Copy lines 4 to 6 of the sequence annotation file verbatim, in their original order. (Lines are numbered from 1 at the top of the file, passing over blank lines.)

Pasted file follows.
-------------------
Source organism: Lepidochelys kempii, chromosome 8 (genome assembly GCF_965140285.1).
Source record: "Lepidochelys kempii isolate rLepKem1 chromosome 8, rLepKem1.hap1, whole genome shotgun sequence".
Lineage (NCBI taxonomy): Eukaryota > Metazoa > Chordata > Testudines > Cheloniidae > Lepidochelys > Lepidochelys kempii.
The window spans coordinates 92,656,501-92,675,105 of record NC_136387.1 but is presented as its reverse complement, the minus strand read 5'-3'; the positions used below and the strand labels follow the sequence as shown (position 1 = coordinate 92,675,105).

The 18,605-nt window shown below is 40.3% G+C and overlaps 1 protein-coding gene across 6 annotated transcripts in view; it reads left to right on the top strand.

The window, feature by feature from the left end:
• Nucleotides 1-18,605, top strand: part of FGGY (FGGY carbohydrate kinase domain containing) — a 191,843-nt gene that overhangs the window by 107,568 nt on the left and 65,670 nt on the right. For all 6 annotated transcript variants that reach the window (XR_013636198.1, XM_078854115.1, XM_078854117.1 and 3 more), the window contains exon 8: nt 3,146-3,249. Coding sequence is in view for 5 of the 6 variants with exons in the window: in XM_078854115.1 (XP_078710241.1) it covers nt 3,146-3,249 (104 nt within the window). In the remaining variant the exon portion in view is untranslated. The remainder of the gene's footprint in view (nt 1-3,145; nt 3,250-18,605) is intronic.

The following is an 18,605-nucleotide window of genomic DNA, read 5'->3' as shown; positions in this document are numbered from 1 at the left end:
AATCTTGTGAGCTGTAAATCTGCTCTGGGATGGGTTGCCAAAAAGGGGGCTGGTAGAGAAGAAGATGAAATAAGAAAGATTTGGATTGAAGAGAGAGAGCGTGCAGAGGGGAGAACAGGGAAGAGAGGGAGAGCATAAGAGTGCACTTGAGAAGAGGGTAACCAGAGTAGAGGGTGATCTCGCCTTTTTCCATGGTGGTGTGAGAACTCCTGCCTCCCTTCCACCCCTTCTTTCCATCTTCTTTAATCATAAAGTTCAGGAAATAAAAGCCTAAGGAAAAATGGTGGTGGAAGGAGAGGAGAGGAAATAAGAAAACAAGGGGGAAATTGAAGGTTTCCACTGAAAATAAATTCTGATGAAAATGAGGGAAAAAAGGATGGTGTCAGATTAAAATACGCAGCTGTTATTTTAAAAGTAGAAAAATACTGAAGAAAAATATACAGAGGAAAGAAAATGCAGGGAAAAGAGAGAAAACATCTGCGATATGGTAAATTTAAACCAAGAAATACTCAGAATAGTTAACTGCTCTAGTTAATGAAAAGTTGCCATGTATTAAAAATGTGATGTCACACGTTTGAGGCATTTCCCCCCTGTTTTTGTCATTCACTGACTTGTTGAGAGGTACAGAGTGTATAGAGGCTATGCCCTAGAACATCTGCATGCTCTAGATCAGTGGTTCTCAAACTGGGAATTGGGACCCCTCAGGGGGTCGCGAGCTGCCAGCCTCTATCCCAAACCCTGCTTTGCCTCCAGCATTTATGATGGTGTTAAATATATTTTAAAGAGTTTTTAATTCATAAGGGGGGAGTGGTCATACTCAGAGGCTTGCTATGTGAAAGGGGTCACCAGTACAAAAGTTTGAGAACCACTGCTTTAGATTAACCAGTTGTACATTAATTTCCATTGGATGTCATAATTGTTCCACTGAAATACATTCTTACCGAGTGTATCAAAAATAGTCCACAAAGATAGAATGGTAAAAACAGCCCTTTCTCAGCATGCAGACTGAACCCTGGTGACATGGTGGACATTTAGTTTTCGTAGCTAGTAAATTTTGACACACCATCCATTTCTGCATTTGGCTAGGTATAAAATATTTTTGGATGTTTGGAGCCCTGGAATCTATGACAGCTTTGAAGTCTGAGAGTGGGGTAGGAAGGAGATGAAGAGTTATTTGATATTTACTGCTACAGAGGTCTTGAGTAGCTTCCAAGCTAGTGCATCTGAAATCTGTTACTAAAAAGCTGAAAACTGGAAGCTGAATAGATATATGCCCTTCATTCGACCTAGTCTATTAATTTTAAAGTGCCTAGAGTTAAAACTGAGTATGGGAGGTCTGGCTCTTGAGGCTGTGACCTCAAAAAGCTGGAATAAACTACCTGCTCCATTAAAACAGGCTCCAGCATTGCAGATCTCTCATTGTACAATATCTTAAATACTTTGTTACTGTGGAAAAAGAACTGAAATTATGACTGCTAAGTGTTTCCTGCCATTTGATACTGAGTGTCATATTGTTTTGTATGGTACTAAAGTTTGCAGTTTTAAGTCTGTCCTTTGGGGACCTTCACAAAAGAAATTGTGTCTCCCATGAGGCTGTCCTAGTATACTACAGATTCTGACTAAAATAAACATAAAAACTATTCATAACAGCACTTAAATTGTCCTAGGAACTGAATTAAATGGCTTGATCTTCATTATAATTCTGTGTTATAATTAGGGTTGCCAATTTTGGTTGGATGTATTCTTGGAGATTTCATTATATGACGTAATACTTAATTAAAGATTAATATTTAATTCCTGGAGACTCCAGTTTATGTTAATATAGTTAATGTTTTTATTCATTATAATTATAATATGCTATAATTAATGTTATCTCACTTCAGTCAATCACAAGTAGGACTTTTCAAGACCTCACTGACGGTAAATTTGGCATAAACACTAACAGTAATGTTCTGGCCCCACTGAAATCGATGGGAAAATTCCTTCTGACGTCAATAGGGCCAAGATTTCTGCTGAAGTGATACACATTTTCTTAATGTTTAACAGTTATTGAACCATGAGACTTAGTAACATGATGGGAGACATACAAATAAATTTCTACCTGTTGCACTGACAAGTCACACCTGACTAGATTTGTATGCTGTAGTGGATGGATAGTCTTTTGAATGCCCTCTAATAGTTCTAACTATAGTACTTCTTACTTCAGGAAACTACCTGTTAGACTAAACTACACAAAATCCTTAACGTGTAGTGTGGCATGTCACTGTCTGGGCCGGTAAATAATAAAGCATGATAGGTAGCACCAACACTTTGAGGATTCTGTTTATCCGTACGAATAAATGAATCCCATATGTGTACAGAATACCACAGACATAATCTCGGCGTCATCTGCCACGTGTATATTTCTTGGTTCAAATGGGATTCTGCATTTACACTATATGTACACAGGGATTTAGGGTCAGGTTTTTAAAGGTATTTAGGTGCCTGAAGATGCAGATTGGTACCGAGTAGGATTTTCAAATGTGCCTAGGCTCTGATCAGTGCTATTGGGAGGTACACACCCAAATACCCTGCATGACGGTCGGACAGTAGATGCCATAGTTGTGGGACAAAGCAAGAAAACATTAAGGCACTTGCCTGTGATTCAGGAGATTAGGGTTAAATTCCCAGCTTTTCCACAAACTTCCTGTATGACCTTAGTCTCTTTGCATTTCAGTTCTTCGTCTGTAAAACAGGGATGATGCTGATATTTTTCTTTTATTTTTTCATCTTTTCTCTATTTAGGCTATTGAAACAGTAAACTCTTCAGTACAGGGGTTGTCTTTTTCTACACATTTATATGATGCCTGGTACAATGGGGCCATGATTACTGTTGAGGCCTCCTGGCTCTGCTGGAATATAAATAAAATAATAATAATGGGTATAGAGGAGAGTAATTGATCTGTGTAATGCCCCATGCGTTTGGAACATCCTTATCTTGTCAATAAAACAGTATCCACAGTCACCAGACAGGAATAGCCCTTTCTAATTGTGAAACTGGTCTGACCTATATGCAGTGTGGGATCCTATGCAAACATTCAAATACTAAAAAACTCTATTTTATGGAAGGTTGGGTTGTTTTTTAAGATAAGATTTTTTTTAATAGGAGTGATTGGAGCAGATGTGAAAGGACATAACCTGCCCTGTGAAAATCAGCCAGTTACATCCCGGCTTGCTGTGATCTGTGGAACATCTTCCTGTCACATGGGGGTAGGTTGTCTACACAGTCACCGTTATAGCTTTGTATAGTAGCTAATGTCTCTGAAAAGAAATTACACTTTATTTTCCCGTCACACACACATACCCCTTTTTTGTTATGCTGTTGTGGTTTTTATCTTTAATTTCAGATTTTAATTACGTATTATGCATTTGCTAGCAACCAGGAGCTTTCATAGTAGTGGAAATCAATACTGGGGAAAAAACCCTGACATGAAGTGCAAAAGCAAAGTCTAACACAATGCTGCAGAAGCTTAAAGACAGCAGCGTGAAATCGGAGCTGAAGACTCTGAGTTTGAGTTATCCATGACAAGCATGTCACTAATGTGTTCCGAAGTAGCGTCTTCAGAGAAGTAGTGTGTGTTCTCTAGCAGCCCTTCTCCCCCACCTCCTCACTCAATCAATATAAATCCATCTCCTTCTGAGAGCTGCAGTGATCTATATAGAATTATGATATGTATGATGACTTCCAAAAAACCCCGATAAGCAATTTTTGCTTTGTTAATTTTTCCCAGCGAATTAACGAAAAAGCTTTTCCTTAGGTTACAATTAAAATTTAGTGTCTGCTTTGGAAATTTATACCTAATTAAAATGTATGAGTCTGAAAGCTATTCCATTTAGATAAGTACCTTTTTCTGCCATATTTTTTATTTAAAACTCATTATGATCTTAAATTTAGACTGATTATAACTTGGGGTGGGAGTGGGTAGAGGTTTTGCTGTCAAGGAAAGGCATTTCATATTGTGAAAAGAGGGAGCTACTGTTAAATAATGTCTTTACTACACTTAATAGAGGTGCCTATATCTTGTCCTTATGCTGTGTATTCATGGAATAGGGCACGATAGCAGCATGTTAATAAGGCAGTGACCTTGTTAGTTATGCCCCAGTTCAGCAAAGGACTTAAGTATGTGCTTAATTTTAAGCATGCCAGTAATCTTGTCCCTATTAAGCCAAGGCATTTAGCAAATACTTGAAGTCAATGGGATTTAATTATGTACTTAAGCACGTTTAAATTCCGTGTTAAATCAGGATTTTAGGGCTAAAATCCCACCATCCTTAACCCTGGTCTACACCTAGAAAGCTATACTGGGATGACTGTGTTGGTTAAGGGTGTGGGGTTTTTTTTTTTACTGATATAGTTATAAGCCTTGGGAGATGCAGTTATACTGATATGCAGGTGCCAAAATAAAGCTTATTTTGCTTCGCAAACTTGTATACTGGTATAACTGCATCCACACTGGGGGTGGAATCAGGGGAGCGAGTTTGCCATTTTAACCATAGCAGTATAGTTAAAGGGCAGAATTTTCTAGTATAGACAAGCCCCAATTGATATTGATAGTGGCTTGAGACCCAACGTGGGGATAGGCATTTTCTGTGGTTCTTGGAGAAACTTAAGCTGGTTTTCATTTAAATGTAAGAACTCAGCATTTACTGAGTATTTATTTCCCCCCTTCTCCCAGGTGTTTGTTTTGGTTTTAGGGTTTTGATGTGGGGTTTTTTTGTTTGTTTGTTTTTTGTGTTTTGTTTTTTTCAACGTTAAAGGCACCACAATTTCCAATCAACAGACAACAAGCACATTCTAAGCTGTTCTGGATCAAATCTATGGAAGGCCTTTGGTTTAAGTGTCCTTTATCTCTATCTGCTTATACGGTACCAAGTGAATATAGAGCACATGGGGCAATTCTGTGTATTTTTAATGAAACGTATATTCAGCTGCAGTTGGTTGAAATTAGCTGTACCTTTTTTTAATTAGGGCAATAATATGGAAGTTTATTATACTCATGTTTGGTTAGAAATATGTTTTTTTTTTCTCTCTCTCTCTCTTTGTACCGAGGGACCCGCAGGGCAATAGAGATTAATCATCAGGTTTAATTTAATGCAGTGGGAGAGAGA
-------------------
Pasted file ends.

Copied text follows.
The window spans coordinates 92,656,501-92,675,105 of record NC_136387.1 but is presented as its reverse complement, the minus strand read 5'-3'; the positions used below and the strand labels follow the sequence as shown (position 1 = coordinate 92,675,105).

The 18,605-nt window shown below is 40.3% G+C and overlaps 1 protein-coding gene across 6 annotated transcripts in view; it reads left to right on the top strand.

The window, feature by feature from the left end: